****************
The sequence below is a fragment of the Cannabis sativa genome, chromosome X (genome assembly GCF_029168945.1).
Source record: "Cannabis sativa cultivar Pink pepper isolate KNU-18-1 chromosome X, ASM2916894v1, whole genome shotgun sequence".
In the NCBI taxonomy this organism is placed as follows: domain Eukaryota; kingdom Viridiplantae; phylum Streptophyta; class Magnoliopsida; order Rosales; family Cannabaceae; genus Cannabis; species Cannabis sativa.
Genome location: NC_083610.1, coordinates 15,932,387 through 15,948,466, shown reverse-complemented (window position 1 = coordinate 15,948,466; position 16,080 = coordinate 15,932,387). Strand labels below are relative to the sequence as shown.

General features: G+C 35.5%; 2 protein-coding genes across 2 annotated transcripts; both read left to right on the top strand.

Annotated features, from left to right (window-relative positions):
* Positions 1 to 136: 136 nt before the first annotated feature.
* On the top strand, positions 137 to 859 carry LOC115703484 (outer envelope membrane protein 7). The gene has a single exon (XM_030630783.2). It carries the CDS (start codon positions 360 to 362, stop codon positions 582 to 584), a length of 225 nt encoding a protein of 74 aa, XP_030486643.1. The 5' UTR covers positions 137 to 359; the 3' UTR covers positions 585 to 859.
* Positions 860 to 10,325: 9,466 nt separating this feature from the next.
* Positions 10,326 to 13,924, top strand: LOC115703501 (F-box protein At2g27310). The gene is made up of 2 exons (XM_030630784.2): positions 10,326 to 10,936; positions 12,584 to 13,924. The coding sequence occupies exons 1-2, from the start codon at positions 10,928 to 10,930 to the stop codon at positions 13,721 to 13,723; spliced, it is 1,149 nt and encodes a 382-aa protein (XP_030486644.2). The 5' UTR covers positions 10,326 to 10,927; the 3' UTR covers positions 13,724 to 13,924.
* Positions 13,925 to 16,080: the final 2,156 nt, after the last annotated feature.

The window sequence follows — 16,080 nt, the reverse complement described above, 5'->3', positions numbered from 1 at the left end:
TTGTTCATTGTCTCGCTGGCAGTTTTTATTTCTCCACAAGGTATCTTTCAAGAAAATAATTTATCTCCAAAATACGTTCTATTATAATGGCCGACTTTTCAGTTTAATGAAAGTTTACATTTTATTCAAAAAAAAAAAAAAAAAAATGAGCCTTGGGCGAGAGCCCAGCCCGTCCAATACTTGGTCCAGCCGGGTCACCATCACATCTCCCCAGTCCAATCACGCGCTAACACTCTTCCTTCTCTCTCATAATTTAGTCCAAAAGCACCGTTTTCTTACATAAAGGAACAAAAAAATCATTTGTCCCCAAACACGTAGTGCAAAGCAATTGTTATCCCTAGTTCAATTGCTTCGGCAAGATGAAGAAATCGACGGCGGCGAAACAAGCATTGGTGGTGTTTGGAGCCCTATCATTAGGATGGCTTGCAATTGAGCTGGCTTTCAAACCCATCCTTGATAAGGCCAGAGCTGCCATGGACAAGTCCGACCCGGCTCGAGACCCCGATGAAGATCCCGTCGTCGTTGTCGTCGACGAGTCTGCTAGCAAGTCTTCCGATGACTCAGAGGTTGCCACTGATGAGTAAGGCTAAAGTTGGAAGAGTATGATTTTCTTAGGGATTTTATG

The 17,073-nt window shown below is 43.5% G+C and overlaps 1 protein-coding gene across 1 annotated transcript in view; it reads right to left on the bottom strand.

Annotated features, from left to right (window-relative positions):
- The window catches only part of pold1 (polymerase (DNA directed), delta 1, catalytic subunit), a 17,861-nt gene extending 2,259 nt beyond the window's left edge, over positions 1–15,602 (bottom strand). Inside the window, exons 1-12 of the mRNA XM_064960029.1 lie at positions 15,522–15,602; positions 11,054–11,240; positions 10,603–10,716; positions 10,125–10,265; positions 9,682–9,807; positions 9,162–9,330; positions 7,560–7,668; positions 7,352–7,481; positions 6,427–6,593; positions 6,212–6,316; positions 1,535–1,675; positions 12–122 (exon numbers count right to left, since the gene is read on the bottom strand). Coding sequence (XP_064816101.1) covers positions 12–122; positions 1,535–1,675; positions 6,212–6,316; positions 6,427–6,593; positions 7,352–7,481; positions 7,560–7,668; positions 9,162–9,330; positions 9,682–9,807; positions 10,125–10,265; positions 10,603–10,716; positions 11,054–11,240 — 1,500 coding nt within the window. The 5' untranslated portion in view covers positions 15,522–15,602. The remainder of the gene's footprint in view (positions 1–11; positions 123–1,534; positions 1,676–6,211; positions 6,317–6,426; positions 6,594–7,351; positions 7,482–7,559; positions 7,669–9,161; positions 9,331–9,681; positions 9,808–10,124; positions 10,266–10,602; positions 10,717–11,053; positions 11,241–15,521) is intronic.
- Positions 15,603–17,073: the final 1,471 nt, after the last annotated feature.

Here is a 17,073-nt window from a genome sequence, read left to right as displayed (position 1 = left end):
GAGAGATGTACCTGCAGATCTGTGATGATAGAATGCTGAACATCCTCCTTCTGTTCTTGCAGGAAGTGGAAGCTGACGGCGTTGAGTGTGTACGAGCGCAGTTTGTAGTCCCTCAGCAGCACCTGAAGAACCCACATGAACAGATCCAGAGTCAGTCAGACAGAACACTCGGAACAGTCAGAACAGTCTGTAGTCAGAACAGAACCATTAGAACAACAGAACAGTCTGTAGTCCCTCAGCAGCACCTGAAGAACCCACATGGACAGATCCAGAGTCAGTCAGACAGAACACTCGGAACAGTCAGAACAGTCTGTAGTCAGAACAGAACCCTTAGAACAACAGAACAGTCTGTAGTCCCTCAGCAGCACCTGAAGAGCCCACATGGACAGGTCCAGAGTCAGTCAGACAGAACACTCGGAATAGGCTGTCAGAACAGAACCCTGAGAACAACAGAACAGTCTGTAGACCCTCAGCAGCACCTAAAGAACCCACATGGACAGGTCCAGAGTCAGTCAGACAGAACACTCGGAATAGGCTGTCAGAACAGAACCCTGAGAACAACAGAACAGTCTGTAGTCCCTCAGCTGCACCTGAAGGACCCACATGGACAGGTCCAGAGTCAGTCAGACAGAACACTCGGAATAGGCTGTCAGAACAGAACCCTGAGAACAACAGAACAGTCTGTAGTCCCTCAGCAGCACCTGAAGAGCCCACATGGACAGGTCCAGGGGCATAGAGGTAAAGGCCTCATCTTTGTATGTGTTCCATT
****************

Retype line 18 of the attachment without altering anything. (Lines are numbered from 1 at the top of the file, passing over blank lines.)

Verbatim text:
Here is a 17,073-nt window from a genome sequence, read left to right as displayed (position 1 = left end):